It is very important to note that with this trail and with others in the Northwoods area are very prone to washing out and to flooding. After or during a heavy or even moderate rainstorm these trails will wash out. At best these trails will be very muddy and at worst they will become full-on streams. This is just something to remember when planning an outing.
This trail is technically a side trail of the Mattabesett Trail
to which it connects on either end and as such, it is blazed blue/red. This trail is well blazed throughout.
The Lone Pine Trail
begins as it splits off from the Mattabesett Trail
on the northern end of the ridge that contains Bluff Head. It continues through some Guilford Conservation Land Trust land until it enters into the James Valley Preserve, a municipal preserve. This area of the trail is a little up and down and alternates between a singletrack trail and a more doubletrack trail that seems to be either a current or past forest road.
While on this forest road the trail descends steeply into the valley. There the trail parallels Hemlock Brook. All throughout, this area gives a true sense of wilderness despite being close to civilization. After paralleling the brook, the trail turns to the right and crosses the watercourse. It then turns to the right again and parallels the brook on the other side.
This may seem redundant, but it gives great views of the water as it cascades down the ravine that it has carved (when the brook swells due to rain or snowmelt, it can become something of a waterfall). The trail ascends once again and continues on the ridge of the gorge that the larger part of Hemlock Brook has carved. This is an unexpectedly scenic part of the run. After descending to the brook the trail crosses a few bridges and double tracks with a forest road.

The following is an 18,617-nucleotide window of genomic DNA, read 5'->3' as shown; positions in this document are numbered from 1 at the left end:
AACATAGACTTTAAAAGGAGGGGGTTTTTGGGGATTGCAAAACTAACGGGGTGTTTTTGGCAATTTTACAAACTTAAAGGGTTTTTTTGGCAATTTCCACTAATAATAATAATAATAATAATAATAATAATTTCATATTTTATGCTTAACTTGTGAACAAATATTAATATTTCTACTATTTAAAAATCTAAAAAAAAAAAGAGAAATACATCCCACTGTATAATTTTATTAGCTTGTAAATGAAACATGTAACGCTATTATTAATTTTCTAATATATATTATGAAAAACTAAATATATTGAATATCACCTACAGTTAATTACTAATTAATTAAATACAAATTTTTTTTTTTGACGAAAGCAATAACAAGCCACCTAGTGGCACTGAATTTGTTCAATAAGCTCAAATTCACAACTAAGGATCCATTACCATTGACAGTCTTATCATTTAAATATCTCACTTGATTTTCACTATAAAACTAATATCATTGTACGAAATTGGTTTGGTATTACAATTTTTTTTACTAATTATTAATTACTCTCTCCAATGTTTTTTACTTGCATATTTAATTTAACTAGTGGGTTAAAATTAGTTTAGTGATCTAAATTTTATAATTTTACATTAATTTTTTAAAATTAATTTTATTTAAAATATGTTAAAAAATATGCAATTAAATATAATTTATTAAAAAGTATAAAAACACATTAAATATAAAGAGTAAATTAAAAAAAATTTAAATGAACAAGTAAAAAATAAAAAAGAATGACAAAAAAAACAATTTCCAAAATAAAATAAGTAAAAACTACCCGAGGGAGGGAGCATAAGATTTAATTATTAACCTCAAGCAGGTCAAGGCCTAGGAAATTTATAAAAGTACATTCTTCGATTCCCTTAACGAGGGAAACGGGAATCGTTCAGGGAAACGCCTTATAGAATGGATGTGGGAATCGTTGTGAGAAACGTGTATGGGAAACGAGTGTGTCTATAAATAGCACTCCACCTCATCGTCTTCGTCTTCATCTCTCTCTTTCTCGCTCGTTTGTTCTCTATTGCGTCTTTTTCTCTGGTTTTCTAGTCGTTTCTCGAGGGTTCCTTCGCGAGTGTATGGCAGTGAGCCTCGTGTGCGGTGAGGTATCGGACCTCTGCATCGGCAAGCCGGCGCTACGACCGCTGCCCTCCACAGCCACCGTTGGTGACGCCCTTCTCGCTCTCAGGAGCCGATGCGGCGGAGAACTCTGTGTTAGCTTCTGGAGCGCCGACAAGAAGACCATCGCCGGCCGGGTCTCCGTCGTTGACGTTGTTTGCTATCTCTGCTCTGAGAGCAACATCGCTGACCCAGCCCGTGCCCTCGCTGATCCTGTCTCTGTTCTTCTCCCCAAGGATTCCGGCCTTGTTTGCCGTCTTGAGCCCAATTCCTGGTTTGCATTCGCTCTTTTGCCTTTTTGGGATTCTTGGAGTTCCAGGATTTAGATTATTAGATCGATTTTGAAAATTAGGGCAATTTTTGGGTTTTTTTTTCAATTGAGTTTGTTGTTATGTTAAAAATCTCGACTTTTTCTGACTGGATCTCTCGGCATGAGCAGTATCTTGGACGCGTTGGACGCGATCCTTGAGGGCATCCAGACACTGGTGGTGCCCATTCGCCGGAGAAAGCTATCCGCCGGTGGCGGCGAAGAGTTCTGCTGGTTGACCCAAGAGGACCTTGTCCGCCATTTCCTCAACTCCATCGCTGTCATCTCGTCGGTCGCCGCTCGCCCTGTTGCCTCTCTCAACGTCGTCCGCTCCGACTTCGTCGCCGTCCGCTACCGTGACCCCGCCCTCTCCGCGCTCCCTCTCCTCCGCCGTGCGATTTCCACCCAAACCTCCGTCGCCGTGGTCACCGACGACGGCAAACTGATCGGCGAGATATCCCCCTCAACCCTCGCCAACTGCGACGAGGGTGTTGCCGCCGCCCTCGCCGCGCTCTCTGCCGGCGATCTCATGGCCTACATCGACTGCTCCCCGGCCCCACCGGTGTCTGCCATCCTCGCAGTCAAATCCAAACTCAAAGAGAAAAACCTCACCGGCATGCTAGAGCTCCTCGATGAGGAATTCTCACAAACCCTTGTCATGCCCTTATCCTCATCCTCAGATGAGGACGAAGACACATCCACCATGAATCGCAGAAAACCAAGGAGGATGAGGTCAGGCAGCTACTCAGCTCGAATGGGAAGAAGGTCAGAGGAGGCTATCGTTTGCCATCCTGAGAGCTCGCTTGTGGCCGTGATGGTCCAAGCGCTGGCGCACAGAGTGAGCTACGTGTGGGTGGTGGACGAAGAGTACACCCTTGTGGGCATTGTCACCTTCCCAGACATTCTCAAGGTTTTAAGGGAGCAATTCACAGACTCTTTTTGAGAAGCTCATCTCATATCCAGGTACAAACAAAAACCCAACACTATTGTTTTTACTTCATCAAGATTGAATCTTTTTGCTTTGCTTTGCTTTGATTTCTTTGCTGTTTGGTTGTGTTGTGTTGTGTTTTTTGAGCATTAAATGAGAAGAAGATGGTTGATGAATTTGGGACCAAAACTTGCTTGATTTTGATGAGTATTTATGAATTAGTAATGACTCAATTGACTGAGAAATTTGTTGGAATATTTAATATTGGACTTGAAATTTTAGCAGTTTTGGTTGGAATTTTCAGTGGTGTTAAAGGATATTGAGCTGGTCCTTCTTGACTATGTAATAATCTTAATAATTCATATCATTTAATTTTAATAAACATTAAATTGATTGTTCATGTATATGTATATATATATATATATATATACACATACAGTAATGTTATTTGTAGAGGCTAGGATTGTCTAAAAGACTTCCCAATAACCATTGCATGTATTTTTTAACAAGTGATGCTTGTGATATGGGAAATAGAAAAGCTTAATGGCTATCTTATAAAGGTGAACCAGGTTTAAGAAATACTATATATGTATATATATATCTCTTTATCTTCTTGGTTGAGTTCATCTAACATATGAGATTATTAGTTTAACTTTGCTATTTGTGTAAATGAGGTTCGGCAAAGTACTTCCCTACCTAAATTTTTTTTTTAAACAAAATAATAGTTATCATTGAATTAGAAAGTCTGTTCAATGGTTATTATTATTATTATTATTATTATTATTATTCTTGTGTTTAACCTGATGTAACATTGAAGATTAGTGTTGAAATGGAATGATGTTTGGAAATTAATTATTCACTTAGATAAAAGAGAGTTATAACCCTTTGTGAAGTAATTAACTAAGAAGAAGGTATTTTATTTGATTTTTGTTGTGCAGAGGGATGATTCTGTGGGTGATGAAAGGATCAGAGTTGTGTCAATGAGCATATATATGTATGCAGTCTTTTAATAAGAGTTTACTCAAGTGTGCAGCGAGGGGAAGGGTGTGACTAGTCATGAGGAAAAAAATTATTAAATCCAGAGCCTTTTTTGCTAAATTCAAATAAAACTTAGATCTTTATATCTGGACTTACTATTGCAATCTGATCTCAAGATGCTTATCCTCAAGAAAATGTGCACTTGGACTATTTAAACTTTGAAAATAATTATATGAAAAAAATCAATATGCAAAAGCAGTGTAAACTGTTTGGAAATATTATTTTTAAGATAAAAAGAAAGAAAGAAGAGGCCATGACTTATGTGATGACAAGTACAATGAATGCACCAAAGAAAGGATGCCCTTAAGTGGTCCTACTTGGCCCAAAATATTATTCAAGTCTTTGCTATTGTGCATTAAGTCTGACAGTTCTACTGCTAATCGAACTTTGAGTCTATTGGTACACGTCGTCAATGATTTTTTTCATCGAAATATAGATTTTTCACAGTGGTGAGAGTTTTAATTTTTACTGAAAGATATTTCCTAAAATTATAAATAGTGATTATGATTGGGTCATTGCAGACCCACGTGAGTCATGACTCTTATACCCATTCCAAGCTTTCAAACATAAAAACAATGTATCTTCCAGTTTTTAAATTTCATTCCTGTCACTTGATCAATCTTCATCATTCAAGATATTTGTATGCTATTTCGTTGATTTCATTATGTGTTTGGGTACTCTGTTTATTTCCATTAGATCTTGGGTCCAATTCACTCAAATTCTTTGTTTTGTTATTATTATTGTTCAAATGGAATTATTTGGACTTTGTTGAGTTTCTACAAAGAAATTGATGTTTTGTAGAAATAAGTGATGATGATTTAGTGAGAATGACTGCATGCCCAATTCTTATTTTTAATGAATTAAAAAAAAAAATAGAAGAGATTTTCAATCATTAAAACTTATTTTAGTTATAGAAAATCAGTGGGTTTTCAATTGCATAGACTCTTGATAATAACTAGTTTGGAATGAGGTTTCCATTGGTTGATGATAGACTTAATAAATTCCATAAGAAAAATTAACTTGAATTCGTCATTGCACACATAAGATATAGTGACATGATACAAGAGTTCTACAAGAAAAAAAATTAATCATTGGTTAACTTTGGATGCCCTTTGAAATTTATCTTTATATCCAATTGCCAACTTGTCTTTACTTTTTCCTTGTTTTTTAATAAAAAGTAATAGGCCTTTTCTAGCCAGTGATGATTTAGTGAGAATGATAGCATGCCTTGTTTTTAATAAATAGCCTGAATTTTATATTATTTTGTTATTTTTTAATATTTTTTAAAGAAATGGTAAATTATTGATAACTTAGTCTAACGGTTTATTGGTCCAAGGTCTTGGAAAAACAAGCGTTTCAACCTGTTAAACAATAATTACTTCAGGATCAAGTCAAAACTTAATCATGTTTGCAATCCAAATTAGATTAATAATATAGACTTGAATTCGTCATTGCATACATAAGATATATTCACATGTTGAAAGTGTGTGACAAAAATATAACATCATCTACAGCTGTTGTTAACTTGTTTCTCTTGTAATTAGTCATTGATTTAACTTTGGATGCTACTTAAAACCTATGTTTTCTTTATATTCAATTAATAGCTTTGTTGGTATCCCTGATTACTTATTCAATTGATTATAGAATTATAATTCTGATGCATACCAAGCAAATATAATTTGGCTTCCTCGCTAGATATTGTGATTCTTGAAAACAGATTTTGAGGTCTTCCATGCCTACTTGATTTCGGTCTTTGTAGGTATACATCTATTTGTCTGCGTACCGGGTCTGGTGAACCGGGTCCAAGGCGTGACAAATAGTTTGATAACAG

The trail then passes the North Slope Trail
and continues onto an old gravel road that passes a few farms and fields on either side. After a short stint on the road, the trail returns to the woods just north of Myer Huber Pond. This area has a few streams and is prone to flooding. Because of this many small bridges and primitive boardwalks have been installed. Next, there is a short road walk on Route 77.
The trail returns to nature in the Braemore Preserve, another municipal preserve. This preserve includes an old field next to the road and a long, but primitive boardwalk that leads into the woods. The most notable feature of Braemore is the large rock formations that are contained within it. Once the trail returns to the woods these formations are immediately apparent.
The trail climbs through these formations before leveling off a bit. It then descends into the Rockland Preserve, yet another municipal preserve. Here, the trail meets once again with the Mattabesett Trail
While there is surely more noteworthy flora in this area, the most apparent plants are those with prickers and thorns. It seems that at where ever you look, the trail is lined by some sort of pricker bush.